I read some crazy articles that included things like giving a newborn an enema (Which I’m not sure that I agree with, and haven’t done ever. Just to be clear!) in addition to applying essential oils topically – you can read about what they did here.
All of the babies in my family get jaundice, and in my husband’s family. When Autumn was born we discovered something frustrating – that most tanks for babies that they are making now aren’t built for big and tall babies. We had to have a special tank ordered which took special time to get delivered, in the mean time Autumn ended up getting put in the hospital and stuck on an IV at 4 days old…not how I wanted to spend any of the days of my first week with my girl for sure. This time around, instead of just sitting helplessly on the sidelines and waiting for the jaundice to happen I decided to do all the research I could to help myself better understand the safest and most effective home remedies and ways to help prevent a health issue that I do believe can be prevented.
What My Research Told Me
The research I did taught me a lot. Firstly, one of the biggest things I didn’t find was ways to prevent jaundice. I thought that it was really strange, because this seems to be such a common issue and it is
There are a lot of essential oils recommended for jaundice, not all of them are ones I chose to use for reasons I’ll discuss in a minute, but here they are for your reference:
I am not brand loyal, I use a mix of many essential oil brands, this particular mix happens to be from Young Living but if you find a comparable mix, then feel free to use it!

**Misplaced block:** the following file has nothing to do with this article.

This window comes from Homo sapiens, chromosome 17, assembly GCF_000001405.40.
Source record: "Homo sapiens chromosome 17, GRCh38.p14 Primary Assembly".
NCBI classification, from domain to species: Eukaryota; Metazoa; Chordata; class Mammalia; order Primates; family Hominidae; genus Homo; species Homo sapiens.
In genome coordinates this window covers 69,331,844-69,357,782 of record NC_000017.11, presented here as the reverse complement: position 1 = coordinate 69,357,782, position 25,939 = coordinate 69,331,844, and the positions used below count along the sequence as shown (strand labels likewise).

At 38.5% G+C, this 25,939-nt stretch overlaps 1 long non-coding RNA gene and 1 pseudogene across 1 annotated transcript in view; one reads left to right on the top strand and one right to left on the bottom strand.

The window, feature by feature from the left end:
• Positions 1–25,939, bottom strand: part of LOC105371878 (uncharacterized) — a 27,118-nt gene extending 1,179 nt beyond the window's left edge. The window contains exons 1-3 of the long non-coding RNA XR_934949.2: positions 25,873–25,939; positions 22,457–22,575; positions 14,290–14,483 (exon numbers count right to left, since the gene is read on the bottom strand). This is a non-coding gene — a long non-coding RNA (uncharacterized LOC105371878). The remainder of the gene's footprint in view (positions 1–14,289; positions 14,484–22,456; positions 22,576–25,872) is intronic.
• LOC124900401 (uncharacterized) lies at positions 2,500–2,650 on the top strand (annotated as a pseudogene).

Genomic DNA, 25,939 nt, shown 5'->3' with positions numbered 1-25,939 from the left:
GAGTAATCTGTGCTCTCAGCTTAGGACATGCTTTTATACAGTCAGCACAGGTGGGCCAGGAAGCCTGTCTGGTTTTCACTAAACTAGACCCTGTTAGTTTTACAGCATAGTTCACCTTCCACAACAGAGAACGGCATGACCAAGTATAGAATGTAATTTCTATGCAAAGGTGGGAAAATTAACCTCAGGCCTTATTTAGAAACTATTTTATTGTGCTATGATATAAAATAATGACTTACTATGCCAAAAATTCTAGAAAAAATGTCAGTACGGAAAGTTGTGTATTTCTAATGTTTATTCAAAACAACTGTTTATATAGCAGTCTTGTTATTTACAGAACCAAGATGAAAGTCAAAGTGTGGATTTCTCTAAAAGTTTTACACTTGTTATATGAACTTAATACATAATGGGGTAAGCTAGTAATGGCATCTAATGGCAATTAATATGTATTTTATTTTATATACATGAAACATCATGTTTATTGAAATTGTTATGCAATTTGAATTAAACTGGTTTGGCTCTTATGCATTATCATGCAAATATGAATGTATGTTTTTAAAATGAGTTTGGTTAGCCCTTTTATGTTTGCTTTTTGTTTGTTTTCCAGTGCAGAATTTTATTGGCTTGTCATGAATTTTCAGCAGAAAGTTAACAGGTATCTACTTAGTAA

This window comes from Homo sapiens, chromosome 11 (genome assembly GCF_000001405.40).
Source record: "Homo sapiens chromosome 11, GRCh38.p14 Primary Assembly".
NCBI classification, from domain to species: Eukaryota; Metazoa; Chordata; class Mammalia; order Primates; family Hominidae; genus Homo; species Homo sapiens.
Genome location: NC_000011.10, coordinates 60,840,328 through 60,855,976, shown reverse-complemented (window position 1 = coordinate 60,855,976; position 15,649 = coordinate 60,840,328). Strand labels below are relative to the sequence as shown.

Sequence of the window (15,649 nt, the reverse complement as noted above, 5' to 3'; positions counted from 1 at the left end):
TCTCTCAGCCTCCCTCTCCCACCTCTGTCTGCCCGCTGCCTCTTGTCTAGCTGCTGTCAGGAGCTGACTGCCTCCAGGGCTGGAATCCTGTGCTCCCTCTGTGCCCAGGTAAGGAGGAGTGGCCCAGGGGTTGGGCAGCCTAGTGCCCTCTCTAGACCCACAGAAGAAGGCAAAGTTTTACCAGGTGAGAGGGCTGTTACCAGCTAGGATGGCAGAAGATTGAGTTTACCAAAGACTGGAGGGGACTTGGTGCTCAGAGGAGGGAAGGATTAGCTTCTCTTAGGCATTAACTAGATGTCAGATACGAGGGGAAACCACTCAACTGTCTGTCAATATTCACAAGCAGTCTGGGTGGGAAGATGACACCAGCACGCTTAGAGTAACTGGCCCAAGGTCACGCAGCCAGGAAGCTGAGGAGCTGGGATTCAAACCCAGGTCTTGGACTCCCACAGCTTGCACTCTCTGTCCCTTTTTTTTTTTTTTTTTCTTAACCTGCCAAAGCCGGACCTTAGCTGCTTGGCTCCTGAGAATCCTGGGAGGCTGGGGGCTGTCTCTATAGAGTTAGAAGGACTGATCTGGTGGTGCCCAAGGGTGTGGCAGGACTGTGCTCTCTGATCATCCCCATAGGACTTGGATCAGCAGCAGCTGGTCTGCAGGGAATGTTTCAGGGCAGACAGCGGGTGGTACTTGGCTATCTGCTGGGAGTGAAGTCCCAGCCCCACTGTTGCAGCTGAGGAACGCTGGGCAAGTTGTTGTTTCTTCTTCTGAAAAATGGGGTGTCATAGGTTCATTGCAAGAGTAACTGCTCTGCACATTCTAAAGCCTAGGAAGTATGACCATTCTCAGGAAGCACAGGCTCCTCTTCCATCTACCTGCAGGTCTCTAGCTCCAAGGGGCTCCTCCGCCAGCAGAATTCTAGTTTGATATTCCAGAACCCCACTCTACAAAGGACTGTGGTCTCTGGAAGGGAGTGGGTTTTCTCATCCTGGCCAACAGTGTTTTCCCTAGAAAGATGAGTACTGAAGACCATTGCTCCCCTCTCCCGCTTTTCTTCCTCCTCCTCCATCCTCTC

Get your copy of the PDF Guide, My Top 10 Resources for Stockpiling for Baby on a Budget
My Plan for Preventing Severe Jaundice
Essential oils are a huge part of what we do in our house in the day to day, but I am also very careful because I understand that the combination of extremely concentrated oils and a newborn baby with a small little body could be a dangerous combination.
The use of full spectrum lightbulbs in our house are something we were actually already using. I brought them for the house plants we have in the office and the extra bathroom that weren’t getting very good light, so using them won’t really change anything for our routine.
Window time is one of the common treatments for babies with jaundice, so I decided to go ahead and implement it before baby Logan starts to show symptoms. My logic is that the buildup of bilirubin happens over a period of time and since exposure to sunlight won’t do any harm and it will help his body breakdown the excessive bilirubin.
I also made my own essential oil salve with coconut oil. I specifically chose oils that are versatile so they are good for baby’s overall health. While I think there are some oils that would work well, like lemon, that I did not include because I wanted to be able to use the salve in tandem with phototherapy.
References So You Can Do Your Own Research
- Andersson et al. Effect of delayed versus early umbilical cord clamping on neonatal outcomes and iron status at 4 months: a randomised controlled trial. BMJ. 2011 Nov 15;343:d7157. doi: 10.1136/bmj.d7157.
- Ceriani Cernades et al. The Effect of Timing of Cord Clamping on Neonatal Venous Hematocrit Values and Clinical Outcome at Term: A Randomized, Controlled Trial. Pediatrics. 2006 Apr;117(4):e779-86. Epub 2006 Mar 27.
- Hutton et al. Late vs Early Clamping of the Umbilical Cord in Full-term Neonates. JAMA. 2007 Mar 21;297(11):1241-52.
- Mercer et al. Delayed Cord Clamping in Very Preterm Infants Reduces the Incidence of Intraventricular Hemorrhage and Late-Onset Sepsis: A Randomized, Controlled Trial. Pediatrics. 2006 Apr;117(4):1235-42.
- Prendiville et al. Care during the third stage of labour. In: Chalmers I, Enkin M, Keirse MJNC editor(s). Effective care in pregnancy and childbirth. Oxford: Oxford University Press; 1989:1145–69.
- Rabe et al. A randomised controlled trial of delayed cord clamping in very low birth weight preterm infants. Eur J Pediatr. 2000 Oct;159(10):775-7.
- Ultee et al. Delayed cord clamping in preterm infants delivered at 34 36 weeks’ gestation: a randomised controlled trial. Arch Dis Child Fetal Neonatal Ed. 2008 Jan;93(1):F20-3. Epub 2007 Feb 16.